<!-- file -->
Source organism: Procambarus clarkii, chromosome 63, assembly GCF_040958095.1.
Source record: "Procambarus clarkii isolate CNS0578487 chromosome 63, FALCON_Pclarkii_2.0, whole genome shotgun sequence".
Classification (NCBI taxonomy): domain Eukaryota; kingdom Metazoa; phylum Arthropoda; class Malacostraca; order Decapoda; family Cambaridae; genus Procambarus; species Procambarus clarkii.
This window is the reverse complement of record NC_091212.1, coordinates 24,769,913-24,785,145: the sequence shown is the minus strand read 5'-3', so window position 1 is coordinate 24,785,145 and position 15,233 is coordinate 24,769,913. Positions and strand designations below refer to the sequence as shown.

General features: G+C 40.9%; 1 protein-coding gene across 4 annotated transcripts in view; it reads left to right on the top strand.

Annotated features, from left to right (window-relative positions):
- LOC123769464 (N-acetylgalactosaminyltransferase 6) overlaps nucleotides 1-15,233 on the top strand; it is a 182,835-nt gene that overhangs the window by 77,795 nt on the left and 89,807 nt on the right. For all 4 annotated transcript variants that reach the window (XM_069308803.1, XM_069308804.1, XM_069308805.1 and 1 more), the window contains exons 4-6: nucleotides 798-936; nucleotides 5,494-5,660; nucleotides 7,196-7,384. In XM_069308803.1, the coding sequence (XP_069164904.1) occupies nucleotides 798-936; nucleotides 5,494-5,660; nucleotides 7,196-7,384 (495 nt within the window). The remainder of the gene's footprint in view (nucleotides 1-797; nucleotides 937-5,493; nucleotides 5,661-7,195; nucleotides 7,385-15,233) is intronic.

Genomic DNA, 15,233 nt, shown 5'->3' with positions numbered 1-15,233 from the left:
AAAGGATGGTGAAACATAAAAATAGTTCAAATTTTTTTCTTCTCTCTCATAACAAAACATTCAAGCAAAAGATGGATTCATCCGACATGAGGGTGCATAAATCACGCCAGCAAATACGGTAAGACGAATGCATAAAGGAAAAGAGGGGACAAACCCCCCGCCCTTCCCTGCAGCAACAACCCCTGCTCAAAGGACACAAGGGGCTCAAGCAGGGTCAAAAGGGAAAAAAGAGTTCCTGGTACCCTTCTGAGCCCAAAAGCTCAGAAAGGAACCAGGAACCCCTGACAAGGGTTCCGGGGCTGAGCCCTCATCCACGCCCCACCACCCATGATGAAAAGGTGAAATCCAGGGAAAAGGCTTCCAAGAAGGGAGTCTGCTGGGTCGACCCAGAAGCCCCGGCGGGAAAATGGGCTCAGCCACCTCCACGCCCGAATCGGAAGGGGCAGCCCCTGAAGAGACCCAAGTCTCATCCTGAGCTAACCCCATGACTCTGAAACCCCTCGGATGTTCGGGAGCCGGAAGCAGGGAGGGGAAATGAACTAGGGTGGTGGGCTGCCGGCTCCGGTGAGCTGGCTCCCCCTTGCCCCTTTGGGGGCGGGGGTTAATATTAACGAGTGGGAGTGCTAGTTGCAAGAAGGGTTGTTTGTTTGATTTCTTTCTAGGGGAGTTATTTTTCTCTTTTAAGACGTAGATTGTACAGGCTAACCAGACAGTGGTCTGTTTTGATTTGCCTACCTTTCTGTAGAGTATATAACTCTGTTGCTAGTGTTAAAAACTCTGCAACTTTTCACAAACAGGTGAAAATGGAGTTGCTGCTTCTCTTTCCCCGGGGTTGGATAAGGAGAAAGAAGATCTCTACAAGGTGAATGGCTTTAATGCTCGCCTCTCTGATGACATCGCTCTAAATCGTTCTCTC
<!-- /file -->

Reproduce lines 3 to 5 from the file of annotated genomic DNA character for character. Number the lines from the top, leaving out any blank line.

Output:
Classification (NCBI taxonomy): domain Eukaryota; kingdom Metazoa; phylum Arthropoda; class Malacostraca; order Decapoda; family Cambaridae; genus Procambarus; species Procambarus clarkii.
This window is the reverse complement of record NC_091212.1, coordinates 24,769,913-24,785,145: the sequence shown is the minus strand read 5'-3', so window position 1 is coordinate 24,785,145 and position 15,233 is coordinate 24,769,913. Positions and strand designations below refer to the sequence as shown.

General features: G+C 40.9%; 1 protein-coding gene across 4 annotated transcripts in view; it reads left to right on the top strand.